Learning Disability Nurse Scope of Practice
Not all nurses work with people who are sick and injured- learning disability nurse training focuses on teaching nurses the proper approach to caring for children and adults with learning disabilities like ADHD.
Though it was discovered fairly recently, which leads a lot of laypeople to suspect that ADHD isn’t a legitimate diagnosis, modern medical research has found out some interesting things about treating the disorder:
– Learning disabilities run in families, so researchers feel there may be a genetic component to them.
– For most patients with ADHD, medication alone does not provide a long term solution. Behavioral therapy must be implemented to help patients get the most out of their pharmacological regimen.
– Without behavioral intervention, a lot of patients with learning disabilities will go on to suffer from low self-esteem, behavioral disorders, and other problems as a result of their condition.
– Many patients with learning disabilities notice marked improvement in their symptoms when things like dietary changes and new exercise regimens are added to their care plans.
Learning disability nurse training prepares nurses to support learning disabled patients and their families, and work as part of a multidisciplinary team in order help patients successfully manage their conditions. Good learning disability nursing provides better patient outcomes, and a lower instance of comorbid issues like depression and conduct disorders.
Learning Disability Nurse Training Requirements
Learning disability nursing is primarily a United Kingdom (U.K) phenomenon, but that doesn’t mean that nurses aren’t vital parts of learning disability management in the U.S., too. In the U.K., learning disability nurses are required to have a degree or diploma in the Learning Disability Branch of High Education in Nursing. Some learning disability nurses may be able to obtain a National Vocational Qualification Level III in Health through on the job training. Counseling courses are frequently a vital component to learning disability nurse training.
In the U.S., this form of nursing is most closely paralleled by Mental Retardation/Developmental Delays nursing, and psychiatric nursing. Though learning disabilities are neither mental retardation nor developmental delays (in fact, many people with learning disabilities have average to high IQs), some nurses with developmental delays nursing certification go on to work in behavioral treatment facilities. To obtain a Certification in Developmental Delays Nursing, nurses must have a bachelor’s degree, have passed a registered nurse licensure exam, have worked for 4,000 in a developmental delays facility within five years of applying, and then must pass a written certification exam. Licensed practical nurses and registered nurses may work in psychiatric care facilities after passing their licensing examinations, but advanced practice registered nurses must have a master’s degree in psychiatric-mental health nursing to act as a patient’s primary care provider.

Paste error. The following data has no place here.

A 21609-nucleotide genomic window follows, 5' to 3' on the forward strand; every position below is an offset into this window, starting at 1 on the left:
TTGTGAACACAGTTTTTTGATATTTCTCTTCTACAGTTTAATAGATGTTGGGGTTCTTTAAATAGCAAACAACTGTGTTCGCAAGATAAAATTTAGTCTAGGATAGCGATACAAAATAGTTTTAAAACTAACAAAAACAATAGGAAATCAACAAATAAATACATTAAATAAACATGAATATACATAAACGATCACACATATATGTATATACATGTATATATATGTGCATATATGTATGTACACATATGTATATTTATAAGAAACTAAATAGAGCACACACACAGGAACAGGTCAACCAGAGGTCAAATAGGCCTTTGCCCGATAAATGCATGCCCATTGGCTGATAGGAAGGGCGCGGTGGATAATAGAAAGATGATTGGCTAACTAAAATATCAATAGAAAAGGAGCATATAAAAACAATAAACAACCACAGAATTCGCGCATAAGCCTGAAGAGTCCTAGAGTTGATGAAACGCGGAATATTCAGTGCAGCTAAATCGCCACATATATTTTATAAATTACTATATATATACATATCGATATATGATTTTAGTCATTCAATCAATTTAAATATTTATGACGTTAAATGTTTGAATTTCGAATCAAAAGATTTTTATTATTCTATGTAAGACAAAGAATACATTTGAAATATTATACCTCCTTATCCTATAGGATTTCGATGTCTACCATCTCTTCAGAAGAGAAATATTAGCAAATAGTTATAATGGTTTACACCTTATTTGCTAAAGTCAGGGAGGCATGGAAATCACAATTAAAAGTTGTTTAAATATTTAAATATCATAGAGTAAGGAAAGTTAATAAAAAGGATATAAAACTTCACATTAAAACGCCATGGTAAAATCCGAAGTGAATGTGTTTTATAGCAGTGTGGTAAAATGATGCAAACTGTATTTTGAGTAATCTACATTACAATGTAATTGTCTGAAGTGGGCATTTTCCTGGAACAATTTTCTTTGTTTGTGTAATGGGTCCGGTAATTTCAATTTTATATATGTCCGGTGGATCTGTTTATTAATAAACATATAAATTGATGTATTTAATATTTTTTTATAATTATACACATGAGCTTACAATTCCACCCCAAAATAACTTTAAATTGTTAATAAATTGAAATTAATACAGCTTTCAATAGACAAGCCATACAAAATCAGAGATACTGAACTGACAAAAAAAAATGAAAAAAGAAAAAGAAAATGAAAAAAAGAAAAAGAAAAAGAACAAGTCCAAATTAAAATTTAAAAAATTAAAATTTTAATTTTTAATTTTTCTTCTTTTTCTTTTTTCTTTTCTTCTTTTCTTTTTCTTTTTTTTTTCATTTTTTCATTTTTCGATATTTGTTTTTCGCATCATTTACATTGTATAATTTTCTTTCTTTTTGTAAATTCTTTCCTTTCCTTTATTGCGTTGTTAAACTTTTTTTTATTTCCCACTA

Learning Disability Nurse Scope of Practice
Learning disability and developmental delays nurses have scopes of practice which are defined by the governing body in the state or country in which they practice. U.K. learning disability nurses generally work in schools, adult care facilities, counseling centers, and in homes. They assist people in developing life skills, social skills, and cultivating useful coping mechanisms for the long-term management of their learning disabilities. Adequate behavioral intervention often allows patients with learning disabilities to reduce their dependence on medication.
Developmental delays nurses and psychiatric nurses generally work with people with more severe impairments than learning disabilities. Whereas learning disabled patients need assistance with social skills, developmentally delayed patients may need help feeding themselves and learning to speak, and psychiatric patients may need help managing things like auditory hallucinations. In general, RNs and LPNs provide support to doctors and psychiatrists, while APRNs are able to act as primary caregivers for these patients. Many U.S. universities and hospitals have learning disability treatment and research centers that rely on qualified RNs, LPNs, and APRNs to help them serve learning disabled patients and their families. This includes places like New York’s Mount Sinai School of Medicine, home to the Center of Excellence for ADHD and Related Disorders.
Learning disabilities are a fascinating area of study for doctors and researchers, but they can be heartbreaking for patients and their loved ones. By receiving learning disability nurse training, you can put yourself in a position to help children, adolescents, and adults manage their disability, and lead full, productive lives.